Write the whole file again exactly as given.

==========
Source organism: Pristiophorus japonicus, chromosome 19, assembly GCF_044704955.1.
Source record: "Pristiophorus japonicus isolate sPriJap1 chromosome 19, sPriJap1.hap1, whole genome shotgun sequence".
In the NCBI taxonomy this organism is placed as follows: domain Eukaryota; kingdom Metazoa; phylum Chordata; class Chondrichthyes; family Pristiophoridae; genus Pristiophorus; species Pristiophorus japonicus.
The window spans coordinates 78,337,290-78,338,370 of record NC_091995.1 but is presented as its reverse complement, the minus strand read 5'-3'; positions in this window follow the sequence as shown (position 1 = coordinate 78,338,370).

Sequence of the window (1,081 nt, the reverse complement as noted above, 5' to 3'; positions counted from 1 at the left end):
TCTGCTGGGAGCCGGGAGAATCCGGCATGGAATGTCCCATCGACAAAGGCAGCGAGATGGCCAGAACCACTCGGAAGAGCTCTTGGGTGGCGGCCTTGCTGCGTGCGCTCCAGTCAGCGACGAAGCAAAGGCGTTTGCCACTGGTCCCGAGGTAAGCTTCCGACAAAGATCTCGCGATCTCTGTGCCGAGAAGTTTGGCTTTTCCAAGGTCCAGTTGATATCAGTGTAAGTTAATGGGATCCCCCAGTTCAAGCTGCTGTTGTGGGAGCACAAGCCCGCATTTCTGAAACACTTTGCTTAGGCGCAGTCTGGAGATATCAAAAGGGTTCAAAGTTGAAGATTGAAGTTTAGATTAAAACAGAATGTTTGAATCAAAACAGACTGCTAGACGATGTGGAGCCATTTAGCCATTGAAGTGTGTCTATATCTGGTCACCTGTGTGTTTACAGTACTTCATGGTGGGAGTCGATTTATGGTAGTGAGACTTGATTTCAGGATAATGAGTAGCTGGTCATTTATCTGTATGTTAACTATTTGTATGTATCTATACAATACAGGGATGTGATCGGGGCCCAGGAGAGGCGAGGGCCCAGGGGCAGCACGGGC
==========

Source organism: Pristiophorus japonicus, chromosome 19, assembly GCF_044704955.1.
Source record: "Pristiophorus japonicus isolate sPriJap1 chromosome 19, sPriJap1.hap1, whole genome shotgun sequence".
In the NCBI taxonomy this organism is placed as follows: domain Eukaryota; kingdom Metazoa; phylum Chordata; class Chondrichthyes; family Pristiophoridae; genus Pristiophorus; species Pristiophorus japonicus.
The window spans coordinates 78,337,290-78,338,370 of record NC_091995.1 but is presented as its reverse complement, the minus strand read 5'-3'; positions in this window follow the sequence as shown (position 1 = coordinate 78,338,370).

Sequence of the window (1,081 nt, the reverse complement as noted above, 5' to 3'; positions counted from 1 at the left end):
TCTGCTGGGAGCCGGGAGAATCCGGCATGGAATGTCCCATCGACAAAGGCAGCGAGATGGCCAGAACCACTCGGAAGAGCTCTTGGGTGGCGGCCTTGCTGCGTGCGCTCCAGTCAGCGACGAAGCAAAGGCGTTTGCCACTGGTCCCGAGGTAAGCTTCCGACAAAGATCTCGCGATCTCTGTGCCGAGAAGTTTGGCTTTTCCAAGGTCCAGTTGATATCAGTGTAAGTTAATGGGATCCCCCAGTTCAAGCTGCTGTTGTGGGAGCACAAGCCCGCATTTCTGAAACACTTTGCTTAGGCGCAGTCTGGAGATATCAAAAGGGTTCAAAGTTGAAGATTGAAGTTTAGATTAAAACAGAATGTTTGAATCAAAACAGACTGCTAGACGATGTGGAGCCATTTAGCCATTGAAGTGTGTCTATATCTGGTCACCTGTGTGTTTACAGTACTTCATGGTGGGAGTCGATTTATGGTAGTGAGACTTGATTTCAGGATAATGAGTAGCTGGTCATTTATCTGTATGTTAACTATTTGTATGTATCTATACAATACAGGGATGTGATCGGGGCCCAGGAGAGGCGAGGGCCCAGGGGCAGCACGGGC